December 2013 Bar Bulletin
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December 2013 Bar Bulletin

Washington Tribal/State Relations Evolving, But Further Work Is Needed

By Gabriel S. Galanda


Polarity accurately describes the historic legal relationship between the State of Washington and those tribal governments indigenous to our state. Tribal sovereignty, i.e., "the right of reservation Indians to make their own laws and be ruled by them,"1 has always been antipodal to state sovereignty as a matter of Anglo-American jurisprudence. So much so, that by the late 1800s nascent states were deemed the Tribes' "deadliest enemies" by none other than the U.S. Supreme Court.2 And over the ensuing century, tribal and state governments waged a zero-sum battle over who would regulate Indian Country.

But today, in what is the era of Indian self-determination as a matter of both federal policy and tribal behavior, tribal/state opposition is waning. As noted by leading Indian law scholar, Professor Matthew T. Fletcher:

States and tribes are beginning to smooth over the rough edges of federal Indian law - jurisdictional confusion, historical animosity between states and Indian tribes, competition between sovereigns for tax revenue, economic development opportunities, and regulatory authority - through cooperative agreements. In effect, a new political relationship is springing up all over the nation between states, local units of government, and Indian tribes.3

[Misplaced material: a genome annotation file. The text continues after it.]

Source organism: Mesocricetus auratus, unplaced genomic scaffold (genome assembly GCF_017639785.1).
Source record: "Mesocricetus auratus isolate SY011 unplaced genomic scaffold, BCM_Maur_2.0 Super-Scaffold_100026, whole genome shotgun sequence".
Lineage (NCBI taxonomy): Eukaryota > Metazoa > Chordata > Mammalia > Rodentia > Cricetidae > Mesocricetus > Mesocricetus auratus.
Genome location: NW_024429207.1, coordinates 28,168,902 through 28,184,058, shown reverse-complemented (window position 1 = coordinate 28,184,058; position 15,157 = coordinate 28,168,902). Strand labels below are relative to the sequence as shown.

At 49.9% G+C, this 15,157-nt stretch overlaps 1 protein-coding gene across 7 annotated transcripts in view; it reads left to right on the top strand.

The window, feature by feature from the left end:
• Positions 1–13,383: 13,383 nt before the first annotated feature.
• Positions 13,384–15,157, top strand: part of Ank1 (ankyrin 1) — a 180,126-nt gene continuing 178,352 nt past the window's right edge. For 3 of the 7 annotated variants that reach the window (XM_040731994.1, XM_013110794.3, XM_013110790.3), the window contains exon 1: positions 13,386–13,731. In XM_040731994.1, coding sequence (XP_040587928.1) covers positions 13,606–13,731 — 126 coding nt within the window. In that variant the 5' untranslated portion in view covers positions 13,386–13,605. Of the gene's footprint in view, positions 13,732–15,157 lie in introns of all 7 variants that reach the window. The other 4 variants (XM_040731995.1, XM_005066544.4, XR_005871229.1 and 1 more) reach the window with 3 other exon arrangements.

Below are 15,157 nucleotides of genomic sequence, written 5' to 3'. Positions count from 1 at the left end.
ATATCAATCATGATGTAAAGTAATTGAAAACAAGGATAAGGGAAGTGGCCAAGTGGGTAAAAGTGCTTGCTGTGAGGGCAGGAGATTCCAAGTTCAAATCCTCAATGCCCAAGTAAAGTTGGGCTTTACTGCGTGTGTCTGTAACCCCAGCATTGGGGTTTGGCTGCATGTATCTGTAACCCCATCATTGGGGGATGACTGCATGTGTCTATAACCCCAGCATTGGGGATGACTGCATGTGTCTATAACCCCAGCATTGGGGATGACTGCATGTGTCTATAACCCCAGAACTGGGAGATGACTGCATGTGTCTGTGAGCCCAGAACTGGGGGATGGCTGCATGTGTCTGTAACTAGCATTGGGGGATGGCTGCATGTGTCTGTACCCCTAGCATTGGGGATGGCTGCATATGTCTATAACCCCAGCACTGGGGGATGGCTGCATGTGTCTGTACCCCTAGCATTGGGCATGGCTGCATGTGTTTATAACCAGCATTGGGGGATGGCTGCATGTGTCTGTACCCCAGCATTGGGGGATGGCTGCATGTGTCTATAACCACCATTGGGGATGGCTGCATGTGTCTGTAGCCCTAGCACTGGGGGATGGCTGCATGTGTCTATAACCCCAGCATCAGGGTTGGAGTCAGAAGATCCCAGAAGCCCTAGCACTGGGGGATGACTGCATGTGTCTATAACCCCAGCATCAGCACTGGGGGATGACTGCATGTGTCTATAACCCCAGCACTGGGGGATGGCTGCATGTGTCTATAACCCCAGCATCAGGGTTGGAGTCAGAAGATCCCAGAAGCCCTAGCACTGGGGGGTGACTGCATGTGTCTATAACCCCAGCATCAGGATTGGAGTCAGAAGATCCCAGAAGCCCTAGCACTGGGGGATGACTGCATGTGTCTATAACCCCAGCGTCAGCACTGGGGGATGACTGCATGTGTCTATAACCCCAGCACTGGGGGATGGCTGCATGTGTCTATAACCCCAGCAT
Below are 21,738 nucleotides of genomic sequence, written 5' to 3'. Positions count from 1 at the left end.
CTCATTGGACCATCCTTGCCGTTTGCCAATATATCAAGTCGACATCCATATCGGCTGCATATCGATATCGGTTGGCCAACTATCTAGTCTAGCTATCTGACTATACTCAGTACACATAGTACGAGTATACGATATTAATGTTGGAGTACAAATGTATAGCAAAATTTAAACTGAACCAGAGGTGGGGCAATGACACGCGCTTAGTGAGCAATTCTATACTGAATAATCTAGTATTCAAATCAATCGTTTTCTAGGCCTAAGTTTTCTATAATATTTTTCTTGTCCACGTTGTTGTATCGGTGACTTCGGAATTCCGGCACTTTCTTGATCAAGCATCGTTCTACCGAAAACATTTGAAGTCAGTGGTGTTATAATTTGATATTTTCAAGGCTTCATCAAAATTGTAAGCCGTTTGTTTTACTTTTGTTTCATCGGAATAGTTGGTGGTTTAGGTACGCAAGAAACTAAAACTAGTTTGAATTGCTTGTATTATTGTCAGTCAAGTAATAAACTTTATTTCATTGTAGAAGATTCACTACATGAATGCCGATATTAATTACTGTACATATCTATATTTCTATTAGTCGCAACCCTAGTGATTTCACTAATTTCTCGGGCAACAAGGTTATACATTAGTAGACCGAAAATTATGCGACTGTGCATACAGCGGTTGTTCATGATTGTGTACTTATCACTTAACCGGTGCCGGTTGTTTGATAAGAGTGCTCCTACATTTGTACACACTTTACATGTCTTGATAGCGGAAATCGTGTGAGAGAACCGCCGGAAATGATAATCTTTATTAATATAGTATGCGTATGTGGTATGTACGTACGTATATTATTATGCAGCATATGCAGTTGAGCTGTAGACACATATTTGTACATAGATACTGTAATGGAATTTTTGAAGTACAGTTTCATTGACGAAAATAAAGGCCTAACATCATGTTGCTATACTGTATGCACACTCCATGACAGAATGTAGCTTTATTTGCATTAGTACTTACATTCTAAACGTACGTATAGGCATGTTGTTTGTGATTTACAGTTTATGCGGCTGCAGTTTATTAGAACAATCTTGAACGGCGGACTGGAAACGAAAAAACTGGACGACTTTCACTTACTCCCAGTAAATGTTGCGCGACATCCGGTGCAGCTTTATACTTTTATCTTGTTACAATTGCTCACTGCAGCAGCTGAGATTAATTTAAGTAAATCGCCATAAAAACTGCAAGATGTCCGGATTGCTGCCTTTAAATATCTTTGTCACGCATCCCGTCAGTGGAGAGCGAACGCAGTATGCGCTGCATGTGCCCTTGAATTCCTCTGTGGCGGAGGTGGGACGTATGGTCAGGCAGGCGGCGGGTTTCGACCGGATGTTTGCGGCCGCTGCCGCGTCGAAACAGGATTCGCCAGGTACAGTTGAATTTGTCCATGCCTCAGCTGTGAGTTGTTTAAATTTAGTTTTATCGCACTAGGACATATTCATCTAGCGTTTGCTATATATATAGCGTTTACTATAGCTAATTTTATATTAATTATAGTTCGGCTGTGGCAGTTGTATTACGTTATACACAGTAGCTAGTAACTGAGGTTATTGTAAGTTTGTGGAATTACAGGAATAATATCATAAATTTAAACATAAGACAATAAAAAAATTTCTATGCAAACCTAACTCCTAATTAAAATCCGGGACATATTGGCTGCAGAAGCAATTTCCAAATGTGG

Washington tribal/state relations and the new political relationship between our state's sovereigns are indeed evolving. Still, based on the Washington Supreme Court's three most recent Indian law decisions, more progress is required to achieve tribal/state congruity throughout official state policy. In particular, the increasingly cooperative relationship between the Tribes and State must be better appreciated when the Court next evaluates regulatory power or adjudicatory jurisdiction in Washington Indian Country.

Deadliest Enemies

In what is perhaps the most influential decision in all of federal Indian law, Worcester v. Georgia, U.S. Supreme Court Chief Justice John Marshall declared that state law "can have no force" within an Indian nation's territorial jurisdiction.4 That proclamation most certainly polarized tribes and states throughout the country, including Washington, from the moment it became a state in 1889 and for the next 100 years.

Throughout the first half of the 20th Century, millions of acres of land were stolen from Washington Indians.5 Indian women here were sterilized through the 1930s.6 And until modern times, tribal children were removed from their parents, taken out of state and washed of their cultural identity, before being used for manual labor in "Indian schools."7

If such forces of overt "assimilation" and "termination" policy toward Indians were not enough to permanently polarize Indian and non-Indian society, tribal/state governmental relations were deeply wedged in 1963, when Washington unilaterally assumed full criminal jurisdiction and partial civil jurisdiction over Indians on remaining Indian lands pursuant to federal Public Law 280. University of Washington Professor Robert T. Anderson attributes the State's grab of tribal inherent authority to "local racism and jurisdictional jealousy."8

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